However, Individual Plaintiffs' own sworn deposition testimony tells yet another story. Singh admitted at her deposition that her membership in ATC terminated in May 2001 (Singh Depo. Tr. 53:15-16, 55:5-10), and Martinez admitted at his deposition that his membership in ATC terminated after an election held in September 2001 to elect either ATC or UNITE as the representative union, (Martinez Depo. Tr. 25:21-25, 26:1-25, 27:1; Morro Dec. ¶ 11).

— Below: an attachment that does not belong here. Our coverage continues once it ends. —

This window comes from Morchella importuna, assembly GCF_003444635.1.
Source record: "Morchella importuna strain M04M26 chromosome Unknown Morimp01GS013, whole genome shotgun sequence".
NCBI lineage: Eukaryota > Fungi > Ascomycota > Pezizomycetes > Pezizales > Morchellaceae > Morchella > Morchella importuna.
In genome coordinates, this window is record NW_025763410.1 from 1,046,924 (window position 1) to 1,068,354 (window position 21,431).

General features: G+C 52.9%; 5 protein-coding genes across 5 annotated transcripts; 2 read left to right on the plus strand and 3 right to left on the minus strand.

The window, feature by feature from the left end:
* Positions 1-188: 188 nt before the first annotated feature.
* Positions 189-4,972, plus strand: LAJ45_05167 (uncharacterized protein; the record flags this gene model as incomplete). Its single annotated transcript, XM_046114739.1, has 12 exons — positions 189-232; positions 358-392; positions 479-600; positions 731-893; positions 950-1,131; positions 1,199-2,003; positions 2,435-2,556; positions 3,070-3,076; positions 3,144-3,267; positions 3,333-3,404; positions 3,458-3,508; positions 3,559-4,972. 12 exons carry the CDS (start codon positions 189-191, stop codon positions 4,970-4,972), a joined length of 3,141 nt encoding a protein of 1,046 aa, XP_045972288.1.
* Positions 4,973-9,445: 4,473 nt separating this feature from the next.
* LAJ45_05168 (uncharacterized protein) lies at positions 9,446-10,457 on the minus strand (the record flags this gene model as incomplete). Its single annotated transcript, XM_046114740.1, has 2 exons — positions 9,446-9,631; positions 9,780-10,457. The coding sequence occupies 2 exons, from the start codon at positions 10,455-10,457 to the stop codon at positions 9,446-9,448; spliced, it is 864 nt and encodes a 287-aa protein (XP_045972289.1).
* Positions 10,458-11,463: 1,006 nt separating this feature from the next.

While it is unclear when precisely Individual Plaintiffs' membership in ATC ended, it is nevertheless quite clear that their membership did indeed end around the summer of 2001, nearly two years before the court granted leave in March 2003 for Individual Plaintiffs to bring this action on behalf of ATC, see Bona 2003 WL 1395932. Individual Plaintiffs neglected to inform the court of the termination of their membership during the two years after their application was filed, although they submitted numerous papers to the court during that time. In Board of License Commissioners of Tiverton v. Pastore, 469 U.S. 238, 240 (1985), the Supreme Court held: "It is appropriate to remind counsel that they have a `continuing duty to inform the Court of any development which may conceivably affect the outcome' of the litigation. When a development after this Court . . . notes probable jurisdiction could have the effect of depriving the Court of jurisdiction due to the absence of a continuing case or controversy, that development should be called to the attention of the Court without delay." Id. (emphasis in original). Individual Plaintiffs filed an amended complaint that was verified by Martinez and yet misstated their membership status in ATC. (2nd Am. Compl., Verification; Martinez Depo. Tr. 19:15-25, 20:1-25, 21:1-6) The court granted Individual Plaintiffs' application for leave to sue on behalf of ATC upon these inaccurate allegations made by Individual Plaintiffs. However, because Individual Plaintiffs ceased to be members of ATC before the court granted their application, they lost standing to maintain their application.